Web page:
- legislation should be amended to include a presumption that all jobs are permanent unless there are sound demonstrable reasons otherwise.
Mr Bandt raised concerns that the Jobs + Skills Summit is “Half a Hawke” in that the Government has blocked any discussion on tax.
While the Greens position could be seen as posturing aimed at blunting proposed reforms that are contrary to its policy position, it’s no compromise position on issues such as climate policy suggest that an “all or nothing” approach is a definite possibility. Keen observers will note the Greens are actually one vote short of holding the balance of power in the Senate, so a decision by the Greens not to support legislation plays the crossbenchers (and even the Coalition) into the game.
- The Union Perspective – Daniel Walton, National Secretary, AWU
While reported comments before the Jobs + Skills Summit about union membership for newly arrived migrants might have suggested we would be hearing some controversial proposals from Daniel Walton, the AWU position is arguably much closer to the business position than that of the ACTU, and certainly that of the Greens.
By focussing on a broader agenda than industrial regulation, the AWU appears to be reaching for the centre ground and consensus with business. While careful to caution there is no “silver bullet”, Mr Walton told us he views the three big issues for the Summit to address are:
- energy (in the context of the transition from fossil fuels to renewables);
- industrial relations reform; and
- skilled migration.
Other policy areas that Mr Walton covered included:
- addressing the higher cost of living, inflation and productivity and the challenge of increasing real wage growth;
- a restoration of balance to appointments to the Fair Work Commission;
- making enterprise bargaining simpler;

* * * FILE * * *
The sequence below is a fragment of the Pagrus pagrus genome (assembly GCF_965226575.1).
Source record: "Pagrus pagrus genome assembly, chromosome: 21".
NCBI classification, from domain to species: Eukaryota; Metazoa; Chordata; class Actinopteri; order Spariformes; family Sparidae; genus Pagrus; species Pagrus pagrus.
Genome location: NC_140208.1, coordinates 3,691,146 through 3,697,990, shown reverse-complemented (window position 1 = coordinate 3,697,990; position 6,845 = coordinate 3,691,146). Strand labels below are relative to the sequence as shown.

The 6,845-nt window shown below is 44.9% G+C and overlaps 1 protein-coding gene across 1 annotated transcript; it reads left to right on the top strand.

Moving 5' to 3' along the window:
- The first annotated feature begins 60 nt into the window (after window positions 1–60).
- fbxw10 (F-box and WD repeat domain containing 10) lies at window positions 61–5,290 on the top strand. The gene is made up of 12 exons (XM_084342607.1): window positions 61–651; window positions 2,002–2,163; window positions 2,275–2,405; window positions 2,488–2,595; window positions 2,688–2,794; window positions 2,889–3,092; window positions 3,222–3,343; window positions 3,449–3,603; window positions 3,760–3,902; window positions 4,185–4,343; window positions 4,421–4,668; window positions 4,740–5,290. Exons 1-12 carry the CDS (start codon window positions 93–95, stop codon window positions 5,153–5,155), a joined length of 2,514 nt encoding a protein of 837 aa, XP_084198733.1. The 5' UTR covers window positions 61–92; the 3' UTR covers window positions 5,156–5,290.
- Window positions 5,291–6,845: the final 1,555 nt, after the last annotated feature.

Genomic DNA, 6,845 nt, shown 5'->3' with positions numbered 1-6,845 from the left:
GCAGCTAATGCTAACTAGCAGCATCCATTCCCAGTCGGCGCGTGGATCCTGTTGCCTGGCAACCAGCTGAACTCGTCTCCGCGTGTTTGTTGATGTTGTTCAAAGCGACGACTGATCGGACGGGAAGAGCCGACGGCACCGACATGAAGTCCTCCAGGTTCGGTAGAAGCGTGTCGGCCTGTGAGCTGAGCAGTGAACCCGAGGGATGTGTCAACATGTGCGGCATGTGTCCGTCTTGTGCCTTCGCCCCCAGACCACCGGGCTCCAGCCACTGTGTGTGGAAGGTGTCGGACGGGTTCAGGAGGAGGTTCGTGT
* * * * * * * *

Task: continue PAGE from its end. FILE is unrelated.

- fixing a “flaw” in current modern award and enterprise agreement consultation obligations, which only trigger once a definite decision to introduce major change has been made; and
- investment in training.
Many of these matters were found in the statement of “immediate actions” published by the Government after the close of the Jobs + Skills Summit on Friday which suggests that the AWU is close to policy makers.
One area of potential difference is in looking to migration to address skills shortages. The AWU points to the fact of apprenticeship commencement numbers increasing, but apprenticeship completion numbers are diminishing. Flowing from this, Mr Walton said that looking around the world for skills is “short sighted” and that as a nation “we need to restore our own skills”.
Mr Walton observed that employers should see this period as an opportunity for collaboration and consultation with their employees and unions.
- Future of Work Panel
Jordan O’Reilly, Co-founder & CEO, Hireup
Luke Webber, Managing Director, Labourpower
Michael Kaine, National Secretary, TWU
Dr Alex Veen, Senior Lecturer, University of Sydney Business School
This panel produced a fascinating discussion on areas of workplace relations regulation and reform in the area of labour hire, independent contractors and the gig economy which are changing at an extremely rapid pace. Our panellists told us that:
- the definition of “insecure work” is a live question and means different things to different stakeholders;
- the gig economy creates a different working environment where platforms take a step back and much more control is placed in the hands of consumers and workers about how work is performed;
- the gig economy is here to stay, and there needs to be appropriate regulation of non-standard work performed within this space;
- while the majority of gig work is conducted under independent contractor arrangements, there is a space for effective employment frameworks if modern awards are less rigid;
- there are emerging trends where workers want to choose how, and when, they work and do not want to be bound to one employer on a full time basis;
- technology and artificial intelligence will continue to change the shape of work, both in terms of the labour required and how that labour is engaged; and
- since the inclusion of “casual conversion” in legislation, and a wide range of industrial instruments, anecdotal evidence suggests that a tiny proportion of employees (sometimes as low as 2%) are choosing to convert from casual to permanent.